Your dog has sensitive hearing. So sensitive that she can hear noises that your ears can’t. An ultrasonic dog whistle takes advantage of this fact…
When you blow into an ultrasonic dog whistle, it produces a sound so high-pitched that it can’t be heard by humans. But to your dog, it sounds like you are blowing a regular whistle!
It is worth mentioning that despite their name, silent dog whistles are not perfectly silent. Depending on how sensitive your hearing is, you may still hear a quiet sound, like air escaping a car tire.
But if you are looking for a dog whistle that won’t annoy those standing nearby or even your neighbors, then an ultrasonic whistle checks that box.
Because the sound isn’t as obnoxious, we noticed that ultrasonic dog whistles were a better option for easily startled dogs. During testing, we observed that scared dogs didn’t jump or flinch like they did when louder whistles were blown.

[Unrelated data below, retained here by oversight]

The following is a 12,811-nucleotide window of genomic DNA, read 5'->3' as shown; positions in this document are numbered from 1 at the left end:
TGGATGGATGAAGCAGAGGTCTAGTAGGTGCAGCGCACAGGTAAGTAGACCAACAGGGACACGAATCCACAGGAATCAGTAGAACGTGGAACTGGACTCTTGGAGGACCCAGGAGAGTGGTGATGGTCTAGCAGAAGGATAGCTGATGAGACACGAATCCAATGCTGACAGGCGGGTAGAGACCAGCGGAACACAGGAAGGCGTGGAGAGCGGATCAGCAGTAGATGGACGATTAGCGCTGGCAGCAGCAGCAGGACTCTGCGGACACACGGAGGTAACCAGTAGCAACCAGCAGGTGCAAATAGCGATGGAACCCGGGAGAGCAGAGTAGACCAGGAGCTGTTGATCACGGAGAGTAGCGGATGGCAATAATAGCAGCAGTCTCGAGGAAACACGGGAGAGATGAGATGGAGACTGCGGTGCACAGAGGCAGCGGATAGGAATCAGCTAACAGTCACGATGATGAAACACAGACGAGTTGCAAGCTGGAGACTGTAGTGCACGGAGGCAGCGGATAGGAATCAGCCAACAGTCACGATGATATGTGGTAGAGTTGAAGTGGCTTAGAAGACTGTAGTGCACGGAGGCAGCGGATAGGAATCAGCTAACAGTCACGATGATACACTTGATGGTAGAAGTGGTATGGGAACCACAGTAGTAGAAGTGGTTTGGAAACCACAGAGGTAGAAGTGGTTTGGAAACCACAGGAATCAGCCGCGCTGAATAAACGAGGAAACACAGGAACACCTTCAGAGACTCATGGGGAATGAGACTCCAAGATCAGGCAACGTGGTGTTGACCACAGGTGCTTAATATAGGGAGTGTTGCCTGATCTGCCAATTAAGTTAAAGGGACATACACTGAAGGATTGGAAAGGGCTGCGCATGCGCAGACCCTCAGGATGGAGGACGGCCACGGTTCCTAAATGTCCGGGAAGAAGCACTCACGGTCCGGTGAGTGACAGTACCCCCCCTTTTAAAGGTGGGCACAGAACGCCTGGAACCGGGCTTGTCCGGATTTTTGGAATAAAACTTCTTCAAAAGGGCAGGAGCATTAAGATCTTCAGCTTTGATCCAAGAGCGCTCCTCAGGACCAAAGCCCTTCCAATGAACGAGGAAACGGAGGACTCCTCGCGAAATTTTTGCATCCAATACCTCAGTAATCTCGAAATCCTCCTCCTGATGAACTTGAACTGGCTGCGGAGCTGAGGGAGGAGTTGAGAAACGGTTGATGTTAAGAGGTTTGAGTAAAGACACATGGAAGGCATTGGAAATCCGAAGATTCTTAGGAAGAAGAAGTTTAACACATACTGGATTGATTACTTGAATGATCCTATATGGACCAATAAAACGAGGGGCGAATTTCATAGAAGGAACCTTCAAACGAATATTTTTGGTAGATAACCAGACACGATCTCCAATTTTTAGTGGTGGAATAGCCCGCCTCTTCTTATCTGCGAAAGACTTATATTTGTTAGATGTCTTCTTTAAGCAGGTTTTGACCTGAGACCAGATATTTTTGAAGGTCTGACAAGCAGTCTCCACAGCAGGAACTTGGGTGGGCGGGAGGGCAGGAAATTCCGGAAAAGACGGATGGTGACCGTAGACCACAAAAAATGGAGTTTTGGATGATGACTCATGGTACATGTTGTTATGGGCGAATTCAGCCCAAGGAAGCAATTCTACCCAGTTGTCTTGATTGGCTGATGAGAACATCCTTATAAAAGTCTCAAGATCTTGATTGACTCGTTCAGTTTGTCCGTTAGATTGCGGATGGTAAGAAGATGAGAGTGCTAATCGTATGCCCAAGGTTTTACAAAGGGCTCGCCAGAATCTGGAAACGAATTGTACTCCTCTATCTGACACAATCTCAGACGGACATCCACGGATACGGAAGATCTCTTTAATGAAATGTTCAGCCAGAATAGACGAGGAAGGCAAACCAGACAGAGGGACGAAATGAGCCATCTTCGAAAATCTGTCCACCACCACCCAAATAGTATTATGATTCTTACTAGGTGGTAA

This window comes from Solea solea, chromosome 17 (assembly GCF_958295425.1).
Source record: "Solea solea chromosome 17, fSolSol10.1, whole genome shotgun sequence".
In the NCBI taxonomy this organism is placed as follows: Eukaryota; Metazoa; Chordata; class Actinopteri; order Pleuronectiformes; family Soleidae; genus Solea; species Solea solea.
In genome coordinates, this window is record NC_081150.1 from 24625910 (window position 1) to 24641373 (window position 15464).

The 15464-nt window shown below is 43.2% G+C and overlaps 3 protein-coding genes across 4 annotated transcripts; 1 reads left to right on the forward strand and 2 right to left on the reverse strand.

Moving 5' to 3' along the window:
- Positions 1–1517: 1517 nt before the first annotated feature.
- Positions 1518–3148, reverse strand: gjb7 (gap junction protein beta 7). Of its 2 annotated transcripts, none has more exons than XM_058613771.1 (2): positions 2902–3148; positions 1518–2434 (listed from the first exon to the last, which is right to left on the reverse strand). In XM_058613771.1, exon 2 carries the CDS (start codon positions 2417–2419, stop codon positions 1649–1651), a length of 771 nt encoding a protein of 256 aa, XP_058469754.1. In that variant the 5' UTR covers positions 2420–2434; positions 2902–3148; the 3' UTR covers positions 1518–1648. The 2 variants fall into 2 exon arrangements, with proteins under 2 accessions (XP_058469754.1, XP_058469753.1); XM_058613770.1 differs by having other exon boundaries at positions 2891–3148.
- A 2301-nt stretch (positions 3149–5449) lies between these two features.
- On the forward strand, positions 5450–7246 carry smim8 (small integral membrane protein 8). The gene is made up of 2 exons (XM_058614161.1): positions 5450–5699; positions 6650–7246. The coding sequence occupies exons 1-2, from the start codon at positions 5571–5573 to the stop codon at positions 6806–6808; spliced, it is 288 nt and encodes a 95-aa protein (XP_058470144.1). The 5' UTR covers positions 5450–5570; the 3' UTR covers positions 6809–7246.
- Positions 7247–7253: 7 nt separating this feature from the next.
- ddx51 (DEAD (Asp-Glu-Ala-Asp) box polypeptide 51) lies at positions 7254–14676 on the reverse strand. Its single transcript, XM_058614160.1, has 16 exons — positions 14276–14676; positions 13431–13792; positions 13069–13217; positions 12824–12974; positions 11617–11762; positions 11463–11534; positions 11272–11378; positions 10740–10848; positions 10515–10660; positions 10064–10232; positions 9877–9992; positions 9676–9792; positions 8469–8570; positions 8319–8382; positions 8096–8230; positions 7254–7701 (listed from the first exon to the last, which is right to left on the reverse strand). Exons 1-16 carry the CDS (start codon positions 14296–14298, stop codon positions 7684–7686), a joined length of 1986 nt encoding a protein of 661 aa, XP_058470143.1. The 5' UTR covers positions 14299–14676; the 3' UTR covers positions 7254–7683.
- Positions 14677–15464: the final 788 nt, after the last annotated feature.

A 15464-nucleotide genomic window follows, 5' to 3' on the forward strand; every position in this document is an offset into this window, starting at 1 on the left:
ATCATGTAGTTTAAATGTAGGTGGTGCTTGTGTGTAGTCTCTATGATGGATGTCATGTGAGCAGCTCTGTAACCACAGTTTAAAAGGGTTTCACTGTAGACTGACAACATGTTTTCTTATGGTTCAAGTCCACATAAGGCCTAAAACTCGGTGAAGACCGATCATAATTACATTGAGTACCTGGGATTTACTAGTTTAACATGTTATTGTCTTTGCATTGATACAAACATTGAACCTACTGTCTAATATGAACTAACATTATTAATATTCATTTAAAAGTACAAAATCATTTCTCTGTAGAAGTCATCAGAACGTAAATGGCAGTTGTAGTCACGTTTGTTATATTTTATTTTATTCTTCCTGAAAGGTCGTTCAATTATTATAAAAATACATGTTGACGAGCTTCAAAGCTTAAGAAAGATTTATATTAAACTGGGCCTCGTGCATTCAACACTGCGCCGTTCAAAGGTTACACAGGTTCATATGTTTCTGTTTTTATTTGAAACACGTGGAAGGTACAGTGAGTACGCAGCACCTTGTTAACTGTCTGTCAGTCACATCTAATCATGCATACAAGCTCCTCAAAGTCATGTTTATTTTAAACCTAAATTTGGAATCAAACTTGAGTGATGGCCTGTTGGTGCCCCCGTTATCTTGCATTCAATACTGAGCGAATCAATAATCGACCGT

Ultrasonic dog whistles are better used around the home or in short-distance dog training. The sound doesn’t carry as well as a traditional whistle, and your dog may find it difficult to hear over wind and other noises.
By the way, all ultrasonic dog whistles are pealess.
Note: A select few people can actually hear the tone that an ultrasonic whistle produces. However, this is highly uncommon – most won’t hear a noise at all.
- Loud to dogs, quiet to people
- May be better for easily startled dogs
- Not suitable for long-distance training
- Less suited to deaf dogs
- Not as readily available
- Limited range of styles and colors
Our testing process